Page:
When interpreting the results of this systematic review it is important to note three issues. First, it is difficult to systematically search for observational studies as search strategies that are both sensitive and specific do not exist for the major electronic databases. To overcome this problem we conducted a wide search and hand-searched reference lists of key papers. Second, consensus guidelines on the reporting of observational studies (STROBE) have only recently been introduced, therefore for many studies published prior to these guidelines it is often difficult to identify if the paper is a true observational study or not. Many studies stated they were observational, but in actual fact incorporated an experimental or 'open-label' element to them. Third, the cut-off of 100 patients to define large scale may have meant other important observational studies were excluded. However, only one study was excluded on the basis of sample size .
Large scale, prospective cohort studies are not the only non-randomised method for capturing real world health economic data. They are however, if conducted rigorously one of the best approaches to use, especially for non-rare outcomes over a relatively short period. A number of cross-sectional and case-control studies assessing cost, effectiveness and HRQOL have been conducted in patients with psoriasis and psoriatic arthritis. Cross-sectional studies are useful for assessing prevalence and describing specific characteristics of the disease, for example clinical and demographic characteristics, patient and provider perceptions of effectiveness, tolerability and compliance. However, unless they incorporate a retrospective element into their design, they are unable to distinguish between cause and effect and therefore are inappropriate for the measurement of effectiveness and health economic outcomes associated with an intervention. Retrospective elements to observational studies, for example retrospectively identifying patients or retrospective data collection (as in case control studies) introduces an additional level of bias and are therefore often used for more descriptive studies or hypothesis generation that can then be studied in a prospective observational study.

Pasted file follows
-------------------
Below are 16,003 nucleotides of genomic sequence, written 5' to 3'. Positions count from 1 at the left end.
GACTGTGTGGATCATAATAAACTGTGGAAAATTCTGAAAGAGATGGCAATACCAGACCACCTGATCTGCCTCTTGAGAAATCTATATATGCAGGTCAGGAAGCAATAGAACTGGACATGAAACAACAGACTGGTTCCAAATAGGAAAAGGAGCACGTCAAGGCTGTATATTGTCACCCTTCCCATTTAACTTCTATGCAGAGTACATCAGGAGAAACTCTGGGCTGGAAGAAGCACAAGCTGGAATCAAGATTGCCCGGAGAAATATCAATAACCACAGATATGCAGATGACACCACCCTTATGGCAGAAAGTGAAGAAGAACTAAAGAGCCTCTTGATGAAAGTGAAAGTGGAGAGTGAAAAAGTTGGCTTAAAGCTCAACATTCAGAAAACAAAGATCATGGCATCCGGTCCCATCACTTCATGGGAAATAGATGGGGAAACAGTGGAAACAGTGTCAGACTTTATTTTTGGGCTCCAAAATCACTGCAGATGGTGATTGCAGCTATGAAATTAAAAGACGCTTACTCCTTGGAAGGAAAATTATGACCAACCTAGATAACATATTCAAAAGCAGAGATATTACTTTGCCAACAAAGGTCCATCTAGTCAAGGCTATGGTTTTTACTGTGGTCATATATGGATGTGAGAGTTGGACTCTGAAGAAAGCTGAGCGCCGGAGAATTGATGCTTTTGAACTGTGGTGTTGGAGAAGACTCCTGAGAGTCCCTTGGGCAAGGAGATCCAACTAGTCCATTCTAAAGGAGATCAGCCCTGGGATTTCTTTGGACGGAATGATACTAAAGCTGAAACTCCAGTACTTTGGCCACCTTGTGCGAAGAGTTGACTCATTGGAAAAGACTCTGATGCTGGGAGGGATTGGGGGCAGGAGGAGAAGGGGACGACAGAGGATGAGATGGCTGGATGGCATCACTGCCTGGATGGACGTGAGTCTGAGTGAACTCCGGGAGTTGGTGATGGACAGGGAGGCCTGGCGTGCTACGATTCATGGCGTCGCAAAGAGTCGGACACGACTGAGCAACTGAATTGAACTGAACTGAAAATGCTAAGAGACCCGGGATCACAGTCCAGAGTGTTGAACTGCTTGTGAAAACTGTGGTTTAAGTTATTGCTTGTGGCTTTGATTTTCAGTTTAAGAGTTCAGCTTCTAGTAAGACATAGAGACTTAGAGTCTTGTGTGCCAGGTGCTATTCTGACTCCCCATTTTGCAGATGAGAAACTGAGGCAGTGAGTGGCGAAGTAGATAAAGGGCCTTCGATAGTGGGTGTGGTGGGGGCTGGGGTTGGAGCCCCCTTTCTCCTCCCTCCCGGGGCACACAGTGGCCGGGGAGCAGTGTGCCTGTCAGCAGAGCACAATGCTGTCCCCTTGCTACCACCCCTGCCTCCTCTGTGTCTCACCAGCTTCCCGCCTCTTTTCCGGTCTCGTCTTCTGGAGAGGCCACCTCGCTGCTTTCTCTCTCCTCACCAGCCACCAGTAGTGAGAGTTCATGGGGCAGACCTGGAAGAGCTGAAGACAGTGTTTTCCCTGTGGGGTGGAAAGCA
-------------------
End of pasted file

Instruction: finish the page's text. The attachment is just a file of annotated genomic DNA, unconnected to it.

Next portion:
Looking outside of true observational designs to studies which are non-randomised but incorporate an experimental element to them, we find a number of 'open-label' trials, some aiming to assess longer-term outcomes and others aiming to assess effectiveness in a more naturalistic setting. These studies are not observational, although many claim to be. They are experimental in that patients have been selected for inclusion into the trial and administered the trial treatment. Given that these studies are not governed by any consensus guidelines on reporting or quality control, the potential for risk of error or bias is high and the results should be interpreted with caution. Included in these designs are 'open-label' extension studies. Patients represent a highly select group that have not only been selected on the basis of the original RCT, but are also those who have completed the randomized element to the trial and agreed to participate in the extension study. Such selection processes not only introduces significant bias, but also lowers even further the generalisability of the results to a wider population. In such studies the use of inferential statistics to allow for the possibility of sampling or random error to be the reason for the observed difference is crucial. However, in most extension studies assessing effectiveness in psoriasis or psoriatic arthritis no such inferential statistics have been carried out[62–64]. Also included are 'open-label' studies which adopt a non-randomised approach from the start of the study. Again these studies should be interpreted with caution for two main reasons; first, treatment is experimental and has therefore been selected by an investigator not independent from the study and second, the patient will know which treatment they are being given. Both actions will introduce inadvertent bias into the outcome assessment. Furthermore it is essential that such studies conform to the same rigorous methods expected of true observational studies in that the bias created from non-randomisation should be defined, explored and adjusted for. Currently, apart from one 'open-label' phase IV study assessing health economic outcomes which does account for confounding, most of the others don't[29, 36, 41].